The Halal Racket: The Meaning of "Missing Out"

Muslims have hoodwinked most companies in the West that food consumed by Muslims must be halal certified. Western companies have paid (and still pay) billions in unnecessary ‘halal certification fees’ which go straight into da’awa, mosque-building and jihad.  Individual Muslims like the one in the following video has, in his own words, made millions and became a very rich man by this racket, which is totally fraudulent as you can see here.

Most of the foodstuff we produce in Australia doesn’t need halal certification; and yet companies allow themselves to be blackmailed into paying fees to Islamic shysters who are simply afraid to….. miss out .

NZ: Say Hello to Halal

By Andy Kenworthy (thanks to mullah)

Understand halal, or miss out on an enormously business opportunity. According to a recent estimate, 23% of the global population, or 1.57 billion people, are Muslims, with a massive and growing population among our near neighbours in South East Asia. And in the latest New Zealand study, more than 36,000 people identified themselves as Muslim. Halal in the Muslim faith is defined by the Quran as ‘allowed’, ‘permitted’ or ‘lawful’. To be halal, certain activities must be done in accordance with a specific set of rules and guiding principles. This includes the prohibition on eating certain animals, including pork, intoxicants such as alcohol and blood or blood products. It also outlines methods of slaughtering animals that are to be eaten.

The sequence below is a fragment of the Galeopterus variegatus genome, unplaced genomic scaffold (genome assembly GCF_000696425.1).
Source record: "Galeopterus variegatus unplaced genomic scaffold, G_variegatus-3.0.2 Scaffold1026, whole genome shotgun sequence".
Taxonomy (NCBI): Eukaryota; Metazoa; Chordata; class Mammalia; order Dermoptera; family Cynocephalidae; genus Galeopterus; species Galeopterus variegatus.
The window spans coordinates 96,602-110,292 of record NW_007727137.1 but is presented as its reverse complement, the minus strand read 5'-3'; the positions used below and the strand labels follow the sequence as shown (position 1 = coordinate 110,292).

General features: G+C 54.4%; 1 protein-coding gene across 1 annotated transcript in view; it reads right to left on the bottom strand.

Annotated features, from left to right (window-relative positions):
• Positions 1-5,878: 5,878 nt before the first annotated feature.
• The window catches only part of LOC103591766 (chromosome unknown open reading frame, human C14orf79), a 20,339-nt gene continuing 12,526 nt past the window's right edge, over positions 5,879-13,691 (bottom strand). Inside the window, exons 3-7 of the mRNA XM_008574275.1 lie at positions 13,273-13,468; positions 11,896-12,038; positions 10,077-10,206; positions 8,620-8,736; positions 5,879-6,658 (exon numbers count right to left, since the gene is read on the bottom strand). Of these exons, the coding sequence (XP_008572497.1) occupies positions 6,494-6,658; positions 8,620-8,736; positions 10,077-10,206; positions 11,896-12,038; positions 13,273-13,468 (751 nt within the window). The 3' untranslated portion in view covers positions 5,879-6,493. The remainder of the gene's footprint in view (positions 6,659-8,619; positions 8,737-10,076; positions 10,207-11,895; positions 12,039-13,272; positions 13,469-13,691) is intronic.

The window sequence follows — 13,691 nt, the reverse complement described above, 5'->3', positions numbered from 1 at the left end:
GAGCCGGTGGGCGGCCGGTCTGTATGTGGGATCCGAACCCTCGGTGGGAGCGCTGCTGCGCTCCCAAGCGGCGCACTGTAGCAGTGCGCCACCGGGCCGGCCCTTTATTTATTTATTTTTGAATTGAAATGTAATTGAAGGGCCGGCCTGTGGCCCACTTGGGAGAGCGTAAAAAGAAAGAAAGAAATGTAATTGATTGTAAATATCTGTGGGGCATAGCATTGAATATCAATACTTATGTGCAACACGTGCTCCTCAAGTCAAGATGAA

Already some of our nation’s most forward-thinking companies are successfully tapping into this market. Unsurprisingly, dairy is leading the way. Colostrum: the first milk produced by cows that have just calved, is the latest ‘super food’ to take the health conscious world by storm. And expert suppliers like Auckland-based NZX-listed New Image are ensuring that includes the Muslim world by making sure the animal handling and production of the colostrum and the gelatine capsules it comes in meet Halal standards. The company is currently exporting approximately NZ $30-40 million worth of colostrum per year to Halal-based markets and its products have been halal certified for more than five years.

Simon Yarrow, general manager, global sales and marketing, said the process of getting certification was not difficult, requiring only a few ingredients to be changed, and entry into halal markets in Malaysia and Indonesia was also simple once the paperwork was in place.